What Banking, Biomimicry and Mold Spores Have in Common

April 16, 2015
Atlantic Wharf lobby

At the Atlantic Wharf building in Boston, a column with branches like a tree stretches to a glass ceiling, allowing the space to be bathed in natural light, as a water streams down multiple strings (left).

I never thought I’d see a banker and a biomimicry expert in the same conference session, but that’s exactly what happened at the Babson Energy & Environment Conference last week.

Though perhaps we should expect it. The economy-ecology relationship has been detailed here, especially in how energy efficiency improves economic productivity, by saving resources that can be put to use elsewhere. A business that operates efficiently is a better business, after all. And more efficiency leads to more innovation, which leads to a larger economy. This is called energy productivity.

There is also a strong health and wellness component in what the Babson conference titled “The Nature of Business.”

Banker Vince Siciliano, president and CEO of the New Resource Bank, describes an Economy of Being Well and Doing Good. “A lot of people in business say they want to do good … and also do well. Then they say I want to do good … and it would be nice if I do well. But really, we all want to do well.”

“I want be well and do good,” he adds

Siciliano wipes away the notion that one can’t both do well and do good. He outlines an economy of being well that maximizes well-being for the planet and its people, values stewardship and relationships, and practices more “mindful” business. In contrast, an Economy of Doing Well, or what we’re used to, is self-serving, rooted in the approval of others, ultra-competitive and unsustainable with the challenges facing us today, from the economic to the environmental.

Think of it as moving from ego to eco. Siciliano favors values-based banking. “I have to look at our interest rates [now], but I also have to look long-term,” he says.


Prisma atriumBusiness of Nature

Biomimicry expert and biophilic architect Chris Garvin of Terrapin Bright Green followed by discussing how using forms and designs found in nature can de-stress and relax people, as well as provide efficient systems for buildings.

Popular examples of biomimicry include Velcro modeled from hooked structures like burrs, airplane wings modeled after birds and bats, tire treads from the toe pads of tree frogs, and energy-efficient Interferometric modulator digital displays (IMOD) modeled after the reflective properties of butterfly wings. Biophilia refers to the human desire for a connection with the natural world, a hypothesis popularized by Edward O. Wilson.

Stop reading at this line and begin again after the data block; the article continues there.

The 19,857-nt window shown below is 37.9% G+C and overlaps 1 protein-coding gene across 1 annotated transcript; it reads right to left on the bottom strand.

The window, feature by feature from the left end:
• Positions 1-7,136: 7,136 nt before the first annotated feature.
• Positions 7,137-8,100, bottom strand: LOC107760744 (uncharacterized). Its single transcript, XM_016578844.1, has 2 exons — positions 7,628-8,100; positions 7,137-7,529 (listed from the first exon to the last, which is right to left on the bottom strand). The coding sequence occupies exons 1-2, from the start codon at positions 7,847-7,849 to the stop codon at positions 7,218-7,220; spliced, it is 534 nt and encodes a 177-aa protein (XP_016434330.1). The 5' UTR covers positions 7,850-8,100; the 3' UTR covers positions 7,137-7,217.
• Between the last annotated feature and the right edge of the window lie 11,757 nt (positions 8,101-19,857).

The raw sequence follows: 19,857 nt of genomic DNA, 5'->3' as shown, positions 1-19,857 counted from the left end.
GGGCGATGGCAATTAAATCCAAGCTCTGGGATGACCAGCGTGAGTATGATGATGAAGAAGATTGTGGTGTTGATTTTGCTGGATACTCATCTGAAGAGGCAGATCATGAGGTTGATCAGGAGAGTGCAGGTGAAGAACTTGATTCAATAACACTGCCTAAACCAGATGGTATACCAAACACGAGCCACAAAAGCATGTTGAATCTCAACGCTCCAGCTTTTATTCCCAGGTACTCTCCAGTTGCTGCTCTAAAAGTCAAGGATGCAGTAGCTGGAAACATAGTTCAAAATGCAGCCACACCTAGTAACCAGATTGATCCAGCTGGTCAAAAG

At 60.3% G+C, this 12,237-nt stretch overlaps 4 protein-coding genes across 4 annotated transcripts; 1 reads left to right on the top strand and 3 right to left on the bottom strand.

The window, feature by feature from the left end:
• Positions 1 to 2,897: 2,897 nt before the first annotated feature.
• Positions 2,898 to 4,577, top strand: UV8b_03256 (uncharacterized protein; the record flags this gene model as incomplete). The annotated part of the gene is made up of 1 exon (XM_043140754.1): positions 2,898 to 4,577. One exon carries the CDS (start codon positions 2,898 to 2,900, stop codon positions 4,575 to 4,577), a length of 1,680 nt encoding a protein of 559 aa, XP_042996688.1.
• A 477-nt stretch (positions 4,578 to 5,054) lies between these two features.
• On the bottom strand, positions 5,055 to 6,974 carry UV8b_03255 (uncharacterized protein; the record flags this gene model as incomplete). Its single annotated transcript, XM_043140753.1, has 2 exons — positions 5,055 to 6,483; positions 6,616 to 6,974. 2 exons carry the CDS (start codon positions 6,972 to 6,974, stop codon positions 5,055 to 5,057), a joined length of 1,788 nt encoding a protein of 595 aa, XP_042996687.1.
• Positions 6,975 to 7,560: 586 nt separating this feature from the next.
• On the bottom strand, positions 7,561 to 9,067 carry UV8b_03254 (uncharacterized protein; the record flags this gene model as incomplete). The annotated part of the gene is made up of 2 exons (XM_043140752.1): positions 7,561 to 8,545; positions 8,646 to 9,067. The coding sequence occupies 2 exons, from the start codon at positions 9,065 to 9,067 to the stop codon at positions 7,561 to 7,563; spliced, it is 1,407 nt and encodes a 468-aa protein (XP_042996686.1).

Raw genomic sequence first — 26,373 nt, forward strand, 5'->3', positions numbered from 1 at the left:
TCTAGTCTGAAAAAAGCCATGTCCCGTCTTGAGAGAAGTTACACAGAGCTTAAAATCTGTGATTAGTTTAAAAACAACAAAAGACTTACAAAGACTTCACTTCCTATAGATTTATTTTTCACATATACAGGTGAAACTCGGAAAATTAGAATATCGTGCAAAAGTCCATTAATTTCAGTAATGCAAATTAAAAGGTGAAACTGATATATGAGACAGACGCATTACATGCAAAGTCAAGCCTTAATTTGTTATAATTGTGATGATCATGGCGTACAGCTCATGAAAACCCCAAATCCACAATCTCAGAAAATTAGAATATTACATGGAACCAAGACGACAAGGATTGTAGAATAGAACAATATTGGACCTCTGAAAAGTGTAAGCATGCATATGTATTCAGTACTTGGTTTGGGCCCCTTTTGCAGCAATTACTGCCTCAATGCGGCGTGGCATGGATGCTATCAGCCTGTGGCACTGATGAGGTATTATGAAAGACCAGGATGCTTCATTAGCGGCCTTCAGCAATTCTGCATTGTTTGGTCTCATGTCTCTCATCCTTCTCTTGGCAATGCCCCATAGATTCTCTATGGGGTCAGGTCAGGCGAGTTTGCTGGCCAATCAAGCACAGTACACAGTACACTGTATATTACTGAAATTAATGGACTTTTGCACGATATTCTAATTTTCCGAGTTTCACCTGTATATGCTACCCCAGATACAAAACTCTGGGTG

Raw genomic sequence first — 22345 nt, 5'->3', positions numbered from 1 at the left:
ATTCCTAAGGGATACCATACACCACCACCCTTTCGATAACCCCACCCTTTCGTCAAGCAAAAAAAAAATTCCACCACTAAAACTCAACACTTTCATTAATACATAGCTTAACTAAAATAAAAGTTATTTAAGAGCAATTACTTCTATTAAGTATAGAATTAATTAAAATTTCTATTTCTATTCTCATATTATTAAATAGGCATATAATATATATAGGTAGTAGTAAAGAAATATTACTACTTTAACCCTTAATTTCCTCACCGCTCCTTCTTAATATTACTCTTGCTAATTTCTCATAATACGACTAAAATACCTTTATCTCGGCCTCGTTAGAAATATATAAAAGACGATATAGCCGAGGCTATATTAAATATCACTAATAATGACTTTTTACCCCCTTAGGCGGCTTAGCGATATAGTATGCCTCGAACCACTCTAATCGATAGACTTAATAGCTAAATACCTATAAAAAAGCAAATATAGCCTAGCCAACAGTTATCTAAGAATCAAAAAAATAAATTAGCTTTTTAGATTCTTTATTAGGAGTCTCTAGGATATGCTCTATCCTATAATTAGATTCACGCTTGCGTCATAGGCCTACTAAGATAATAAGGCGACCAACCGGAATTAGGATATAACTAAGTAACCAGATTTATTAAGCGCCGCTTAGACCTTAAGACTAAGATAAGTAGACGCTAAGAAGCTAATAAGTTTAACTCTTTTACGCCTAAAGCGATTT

For humidification control, Garvin cited the Eastgate Centre in Harare, Zimbabwe, that mimics a termite mound to flue air for night cooling, and in other instances a fungus that can be introduced to air conditioning systems to control humidity.

In a white paper, 14 Patterns of Biophilic Design, Terrapin also cites Herbert Dreiseitl’s design for the Prisma multi-use building in Nuremberg, Germany (shown) with multi-story sculptural water walls that serve as both a thermal control device and exposed rainwater conduit. In another example, Calat Alhambra in Granada, Spain, features “extensive use of water fountains [that] creates a microclimate – the space both sounds and feels cooler – while stone floors and handrails with water channels cool the feet and hands through conductance.”

Blue Planet makes a concrete product from the additives of carbon dioxide waste stream and is based on how coral reefs form from calcium carbonate.

Garvin says an algorithm of how locusts fly is being used to design car systems so cars won’t hit one another.

And when the banker and biophilia experts were asked about web-based bitcoin financing, Garvin said bitcoin mimics how mold spores find the most efficient routes to food sources. Bitcoin may not have been designed to be like mold spores—write your own punch line here—but it’s hard to argue with mold’s success. A lot of businesses would want to emulate that.


Sculptured House
The Sculptured House near Denver was built to mimic natural, pleasing shapes.

When Nature Makes Sense

Biomimicry and biophilia may still feel like a bunch of hippie-dippie concepts to many, but modeling efficiency and wellness systems from the success stories in nature makes a lot of sense. The natural world has been doing these things a lot longer than we have been manufacturing goods and designing buildings, after all.

You shouldn’t have to be a nature lover to appreciate that, or to learn and profit from it. A lot of natural designs, such as bringing in more natural light and using automated dimmers to adjust the artificial light accordingly make a ton of sense and can save money and resources. And almost everyone likes to be around natural elements like water.

It’s rather surprising that it has taken us so long to start embracing more designs inspired by nature. Especially if they help us to be more energy efficient. Perhaps man’s long quest to utilize nature as a resource is changing from one of conquest to cooperation and cohabitation. Could we even be co-dependent with nature? (I know that we need it …)

And what about banking in this new world of thinking? “I think we’ll see a surprise in the coming years in the banking industry,” Siciliano says.


You may also like:

Goodbye Energy Efficiency, Hello Energy Productivity

Productivity, GreenTech and the Emotional Connection

Making the Emotional Connection for Sustainability, Efficiency

The Middle Way of Energy Efficiency



Tags: , , , , ,

Leave a Reply

Your email address will not be published. Required fields are marked *

Subscribe to Our Free Newsletter



We make sustainable tech easy for your customers to understand.

See OUR SERVICES for ways you can strengthen your brand and market share.

Subscribe to Our Free Newsletter